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I want to remove these three small pieces of wall (Marked in yellow arrow) to combine dining and living room? Since the house has a basement. I also attached the basement pic to show the structure those walls. Are they load bearing? can I remove them? enter image description here enter image description here

  • I also attached the basement pic to show the structure those walls are above. – Erica Apr 4 '15 at 17:20
  • Any idea which way the joists run? Is there anything above the wall you want to remove? – Tester101 Apr 4 '15 at 19:07
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    You need pictures from your attic to tell at all. The basement really doesn't mean much. I would need pictures on each side of the wall and where kitchen is. – DMoore Apr 4 '15 at 21:01
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    This looks like it could be a new house. Are the blueprints available? – wallyk Apr 4 '15 at 23:53
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    If in any at all, doubt, pay a few bucks and ask an engineer to evaluate it. – keshlam Apr 5 '15 at 2:38
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It can be kind of hard to tell from photos.

Your house plans (blueprints) would tell you for sure, presuming the house was built faithfully to the plans. You really should have a good look at the plans, or get somebody knowledgeable to look at this in person. Or both.

Do you know which direction the joists are running? Floor and ceiling joists will be perpendicular to the load bearing walls (or beams!), not parallel to them. If the joists pass across the top of the wall (or beam) unbroken, then the wall is possibly not load-bearing, depending on your joists, the length of the span after you remove the wall, and the load on the floor above.

If the ends of the joists are resting on the wall or beam, then it is definitely load-bearing.

if there isn't another floor above this one, and you have engineered, prefabricated trusses holding up your roof, this won't be load-bearing. The trusses are engineered to handle the load of the roof by themselves. If they aren't engineered trusses, that doesn't apply.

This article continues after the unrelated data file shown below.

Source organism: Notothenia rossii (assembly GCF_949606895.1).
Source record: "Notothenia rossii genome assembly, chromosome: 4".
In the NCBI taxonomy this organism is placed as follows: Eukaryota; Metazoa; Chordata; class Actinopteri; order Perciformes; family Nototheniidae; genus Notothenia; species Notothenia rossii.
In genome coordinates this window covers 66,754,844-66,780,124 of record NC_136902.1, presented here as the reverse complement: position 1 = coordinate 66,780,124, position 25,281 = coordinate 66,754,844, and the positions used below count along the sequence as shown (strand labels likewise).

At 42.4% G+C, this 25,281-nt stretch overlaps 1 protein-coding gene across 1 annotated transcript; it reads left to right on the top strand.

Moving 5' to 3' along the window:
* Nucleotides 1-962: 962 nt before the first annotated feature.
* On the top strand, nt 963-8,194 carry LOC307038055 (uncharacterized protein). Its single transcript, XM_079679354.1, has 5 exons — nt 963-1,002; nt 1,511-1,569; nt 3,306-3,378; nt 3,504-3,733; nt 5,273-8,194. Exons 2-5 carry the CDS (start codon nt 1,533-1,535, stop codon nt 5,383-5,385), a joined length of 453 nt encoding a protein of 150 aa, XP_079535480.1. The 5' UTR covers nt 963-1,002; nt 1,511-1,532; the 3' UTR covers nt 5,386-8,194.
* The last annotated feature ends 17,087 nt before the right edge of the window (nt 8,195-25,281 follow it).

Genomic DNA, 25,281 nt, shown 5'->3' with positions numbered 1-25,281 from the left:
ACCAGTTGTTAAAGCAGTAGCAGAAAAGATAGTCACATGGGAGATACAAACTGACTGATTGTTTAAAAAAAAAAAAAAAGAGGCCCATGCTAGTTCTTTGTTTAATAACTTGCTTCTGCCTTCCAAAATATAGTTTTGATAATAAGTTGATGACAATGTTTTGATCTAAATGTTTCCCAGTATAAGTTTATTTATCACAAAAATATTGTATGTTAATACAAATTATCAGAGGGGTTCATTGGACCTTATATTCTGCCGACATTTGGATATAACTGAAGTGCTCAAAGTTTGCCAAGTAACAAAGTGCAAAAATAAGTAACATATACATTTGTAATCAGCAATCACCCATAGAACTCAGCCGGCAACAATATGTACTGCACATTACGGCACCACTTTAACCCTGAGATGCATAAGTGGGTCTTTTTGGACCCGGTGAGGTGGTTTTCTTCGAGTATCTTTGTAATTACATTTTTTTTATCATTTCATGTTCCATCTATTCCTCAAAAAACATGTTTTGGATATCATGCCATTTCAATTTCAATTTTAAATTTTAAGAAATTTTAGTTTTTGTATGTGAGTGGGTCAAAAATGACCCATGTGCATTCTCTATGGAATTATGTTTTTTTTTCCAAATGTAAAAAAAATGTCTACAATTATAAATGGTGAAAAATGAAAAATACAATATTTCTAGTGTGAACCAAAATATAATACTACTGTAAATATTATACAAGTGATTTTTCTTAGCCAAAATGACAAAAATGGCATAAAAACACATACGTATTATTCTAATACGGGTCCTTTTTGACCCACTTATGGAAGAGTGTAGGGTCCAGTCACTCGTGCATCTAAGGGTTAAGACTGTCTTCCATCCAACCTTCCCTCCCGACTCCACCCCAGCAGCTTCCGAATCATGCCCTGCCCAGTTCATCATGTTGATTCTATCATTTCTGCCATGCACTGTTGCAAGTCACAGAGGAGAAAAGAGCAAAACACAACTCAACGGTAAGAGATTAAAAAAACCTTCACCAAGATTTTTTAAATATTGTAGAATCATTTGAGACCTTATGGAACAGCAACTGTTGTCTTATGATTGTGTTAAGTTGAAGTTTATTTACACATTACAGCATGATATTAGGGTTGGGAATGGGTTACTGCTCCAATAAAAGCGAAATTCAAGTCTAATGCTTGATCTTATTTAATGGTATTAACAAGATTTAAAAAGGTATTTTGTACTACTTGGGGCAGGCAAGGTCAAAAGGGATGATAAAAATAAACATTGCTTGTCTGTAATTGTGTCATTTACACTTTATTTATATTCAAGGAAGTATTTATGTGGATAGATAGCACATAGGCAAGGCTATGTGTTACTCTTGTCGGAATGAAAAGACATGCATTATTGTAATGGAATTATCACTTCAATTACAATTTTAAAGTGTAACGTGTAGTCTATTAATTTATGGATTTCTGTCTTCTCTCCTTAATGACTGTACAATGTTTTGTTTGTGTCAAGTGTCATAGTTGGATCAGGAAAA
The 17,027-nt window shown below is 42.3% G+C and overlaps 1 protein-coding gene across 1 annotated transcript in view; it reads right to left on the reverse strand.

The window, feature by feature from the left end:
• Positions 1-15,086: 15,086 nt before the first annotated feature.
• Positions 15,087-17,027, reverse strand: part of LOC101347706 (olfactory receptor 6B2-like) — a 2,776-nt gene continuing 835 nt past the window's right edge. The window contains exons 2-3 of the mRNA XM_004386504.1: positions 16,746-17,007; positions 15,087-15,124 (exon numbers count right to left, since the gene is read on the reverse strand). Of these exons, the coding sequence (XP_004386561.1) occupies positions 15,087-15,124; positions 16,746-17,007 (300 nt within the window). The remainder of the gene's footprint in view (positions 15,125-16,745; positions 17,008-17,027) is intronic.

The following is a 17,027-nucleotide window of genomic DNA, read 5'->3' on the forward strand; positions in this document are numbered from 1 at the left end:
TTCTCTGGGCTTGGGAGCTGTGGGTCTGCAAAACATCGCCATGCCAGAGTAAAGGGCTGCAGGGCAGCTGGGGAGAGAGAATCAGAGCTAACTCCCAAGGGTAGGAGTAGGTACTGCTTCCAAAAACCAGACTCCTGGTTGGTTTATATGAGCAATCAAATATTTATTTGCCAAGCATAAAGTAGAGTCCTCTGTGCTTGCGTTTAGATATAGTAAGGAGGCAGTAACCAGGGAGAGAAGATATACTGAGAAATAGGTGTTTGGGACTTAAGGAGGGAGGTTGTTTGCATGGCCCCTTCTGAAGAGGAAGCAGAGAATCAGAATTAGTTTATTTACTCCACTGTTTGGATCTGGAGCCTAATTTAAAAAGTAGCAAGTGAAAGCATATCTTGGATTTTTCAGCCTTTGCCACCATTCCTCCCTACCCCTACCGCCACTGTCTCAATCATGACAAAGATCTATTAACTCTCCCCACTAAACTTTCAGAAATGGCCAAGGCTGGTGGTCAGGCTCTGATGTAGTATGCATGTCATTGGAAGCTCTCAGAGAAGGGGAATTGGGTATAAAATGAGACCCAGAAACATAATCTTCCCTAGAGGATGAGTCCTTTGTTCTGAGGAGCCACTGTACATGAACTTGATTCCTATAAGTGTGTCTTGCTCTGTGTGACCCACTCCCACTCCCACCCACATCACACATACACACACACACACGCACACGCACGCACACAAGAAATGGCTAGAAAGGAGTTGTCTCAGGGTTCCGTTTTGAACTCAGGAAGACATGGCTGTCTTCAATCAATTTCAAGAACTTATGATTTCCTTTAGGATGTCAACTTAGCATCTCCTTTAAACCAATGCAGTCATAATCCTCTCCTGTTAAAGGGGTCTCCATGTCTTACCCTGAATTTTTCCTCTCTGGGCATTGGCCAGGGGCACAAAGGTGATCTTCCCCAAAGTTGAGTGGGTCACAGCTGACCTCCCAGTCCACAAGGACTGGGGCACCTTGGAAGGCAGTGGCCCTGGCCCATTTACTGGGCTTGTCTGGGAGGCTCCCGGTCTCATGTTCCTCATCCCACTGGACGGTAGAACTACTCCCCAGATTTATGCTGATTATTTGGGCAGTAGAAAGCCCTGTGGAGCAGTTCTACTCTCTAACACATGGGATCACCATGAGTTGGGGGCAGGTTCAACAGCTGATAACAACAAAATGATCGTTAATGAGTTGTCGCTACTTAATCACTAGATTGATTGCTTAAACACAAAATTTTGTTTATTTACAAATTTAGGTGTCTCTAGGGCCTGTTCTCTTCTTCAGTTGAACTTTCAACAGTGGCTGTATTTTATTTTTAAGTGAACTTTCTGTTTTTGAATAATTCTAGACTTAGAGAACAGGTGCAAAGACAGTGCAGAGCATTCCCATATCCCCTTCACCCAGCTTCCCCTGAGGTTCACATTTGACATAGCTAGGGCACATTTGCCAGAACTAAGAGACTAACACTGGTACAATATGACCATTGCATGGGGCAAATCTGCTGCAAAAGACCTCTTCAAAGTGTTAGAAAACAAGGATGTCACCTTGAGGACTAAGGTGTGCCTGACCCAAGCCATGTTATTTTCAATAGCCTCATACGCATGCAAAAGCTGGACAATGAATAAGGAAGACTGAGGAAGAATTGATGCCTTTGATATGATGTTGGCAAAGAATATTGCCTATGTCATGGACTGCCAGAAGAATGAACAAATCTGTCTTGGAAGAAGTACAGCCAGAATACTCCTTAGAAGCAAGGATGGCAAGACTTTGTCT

Is the long common wall of the living room/dining room/kitchen directly on top of (parallel with) the long wall downstairs, and is the opening between the dining and living rooms perpendicular to that long wall downstairs? It looks like the photos might be from different directions? If so, then the common wall with the kitchen is probably the load-bearing wall, and the opening between the living and dining rooms may or may not be, depending on how the joists are laid out.

But you really should look at the plans or get somebody knowledgeable to take a look in person.

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Its unlikely you can remove those walls.

In any case, would you really start knocking down walls in your house based on what random people on a forum wrote?

  • I agree. Asking people on the Internet, is probably not the best approach here. – Tester101 Apr 5 '15 at 3:29
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TL:DR version:

Is it possible? Yes.
Is it load bearing? Perhaps but I think not - Get professional, in-person opinions

Long version:

You can remove them, because anything is possible with enough money. Even if the wall is load bearing, a carrying beam could be put in, posts added to support the beam, and footers added to support the posts.

A contractor could tell you better if he is thinks it is a bearing wall. Then you'd need an engineer to tell you the right way to do so and possibly a contractor to tell you how much it would cost.

Then you have to make the determination if this is worth it too you.

Non-load bearing would be substantially cheaper, but there could be other issues inside these walls like plumbing, electric runs., etc (but doubtful from the pictures alone.)

All that said, if the stairs in the basement pic are behind you and to the right in the main floor pic and there is not another floor above, then I doubt this is load bearing. Otherwise, it's anyone's guess.

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An interior wall which is perpendicular (at right angles) to the floor and ceiling joists was probably originally intended to be loadbearing. An interior wall parallel to the joists was probably not originally intended to be loadbearing.

Probably. Originally.

There are exceptions, and load may shift as the house settles.

When I had two walls opened up, I paid the relatively small amount to bring in a structural engineer to advise us.We knew one wall was certainly loadbearing and needed him to design the path by which those forces would now travel and specify the materials. But even though the other wall was across the joists, he expressed concern and recommended a heavy parallam beam across that opening too, to make sure it would be properly supported.

There are some rules of thumb. There are some ways of getting a partial test. But given the possible cost of getting this wrong, I have to recommend getting an expert opinion if there is any doubt. You can still do the work yourself, if it turns out to not be loadbearing or if you get expert advice about how to handle it... but it's worth paying someone to tel, you before you make a potentially serious mistake.

If you don't know, assume it's loadbearing until you find out.

  • Load bearing walls are typically perpendicular (90') to joists, not parallel!! Bearing walls are typically parallel to a roof ridge, not the rafter. – Ben Jun 4 '15 at 9:39
  • Yeep. Good catch, thanks. Must have been writing in my sleep. – keshlam Jun 4 '15 at 14:44

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